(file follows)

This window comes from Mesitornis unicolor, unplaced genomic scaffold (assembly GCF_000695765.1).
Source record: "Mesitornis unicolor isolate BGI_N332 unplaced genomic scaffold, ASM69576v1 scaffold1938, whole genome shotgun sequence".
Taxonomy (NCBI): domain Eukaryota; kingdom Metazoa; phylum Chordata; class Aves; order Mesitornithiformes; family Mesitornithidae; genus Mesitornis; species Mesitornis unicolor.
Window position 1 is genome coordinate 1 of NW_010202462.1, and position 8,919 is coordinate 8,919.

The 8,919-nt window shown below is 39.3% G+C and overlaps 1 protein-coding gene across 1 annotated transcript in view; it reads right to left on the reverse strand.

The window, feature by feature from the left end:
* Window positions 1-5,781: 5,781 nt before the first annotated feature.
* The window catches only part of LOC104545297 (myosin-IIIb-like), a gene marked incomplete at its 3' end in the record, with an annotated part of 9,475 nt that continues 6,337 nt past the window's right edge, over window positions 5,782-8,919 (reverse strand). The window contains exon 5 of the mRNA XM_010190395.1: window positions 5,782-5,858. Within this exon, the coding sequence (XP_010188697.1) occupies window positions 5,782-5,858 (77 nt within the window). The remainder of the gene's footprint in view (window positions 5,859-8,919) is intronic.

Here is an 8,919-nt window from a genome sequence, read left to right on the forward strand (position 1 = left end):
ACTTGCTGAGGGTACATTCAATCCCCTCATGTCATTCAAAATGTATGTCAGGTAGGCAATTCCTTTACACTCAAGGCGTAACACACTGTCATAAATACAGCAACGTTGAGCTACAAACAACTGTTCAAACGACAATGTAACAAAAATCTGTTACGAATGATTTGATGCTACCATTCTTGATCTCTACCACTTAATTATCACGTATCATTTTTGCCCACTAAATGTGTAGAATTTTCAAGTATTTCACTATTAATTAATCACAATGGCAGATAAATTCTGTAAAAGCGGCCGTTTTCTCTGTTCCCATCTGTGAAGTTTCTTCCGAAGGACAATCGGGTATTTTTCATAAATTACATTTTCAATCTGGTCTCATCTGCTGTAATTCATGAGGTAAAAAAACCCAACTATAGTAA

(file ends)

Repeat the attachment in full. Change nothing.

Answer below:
This window comes from Mesitornis unicolor, unplaced genomic scaffold (assembly GCF_000695765.1).
Source record: "Mesitornis unicolor isolate BGI_N332 unplaced genomic scaffold, ASM69576v1 scaffold1938, whole genome shotgun sequence".
Taxonomy (NCBI): domain Eukaryota; kingdom Metazoa; phylum Chordata; class Aves; order Mesitornithiformes; family Mesitornithidae; genus Mesitornis; species Mesitornis unicolor.
Window position 1 is genome coordinate 1 of NW_010202462.1, and position 8,919 is coordinate 8,919.

The 8,919-nt window shown below is 39.3% G+C and overlaps 1 protein-coding gene across 1 annotated transcript in view; it reads right to left on the reverse strand.

The window, feature by feature from the left end:
* Window positions 1-5,781: 5,781 nt before the first annotated feature.
* The window catches only part of LOC104545297 (myosin-IIIb-like), a gene marked incomplete at its 3' end in the record, with an annotated part of 9,475 nt that continues 6,337 nt past the window's right edge, over window positions 5,782-8,919 (reverse strand). The window contains exon 5 of the mRNA XM_010190395.1: window positions 5,782-5,858. Within this exon, the coding sequence (XP_010188697.1) occupies window positions 5,782-5,858 (77 nt within the window). The remainder of the gene's footprint in view (window positions 5,859-8,919) is intronic.

Here is an 8,919-nt window from a genome sequence, read left to right on the forward strand (position 1 = left end):
ACTTGCTGAGGGTACATTCAATCCCCTCATGTCATTCAAAATGTATGTCAGGTAGGCAATTCCTTTACACTCAAGGCGTAACACACTGTCATAAATACAGCAACGTTGAGCTACAAACAACTGTTCAAACGACAATGTAACAAAAATCTGTTACGAATGATTTGATGCTACCATTCTTGATCTCTACCACTTAATTATCACGTATCATTTTTGCCCACTAAATGTGTAGAATTTTCAAGTATTTCACTATTAATTAATCACAATGGCAGATAAATTCTGTAAAAGCGGCCGTTTTCTCTGTTCCCATCTGTGAAGTTTCTTCCGAAGGACAATCGGGTATTTTTCATAAATTACATTTTCAATCTGGTCTCATCTGCTGTAATTCATGAGGTAAAAAAACCCAACTATAGTAA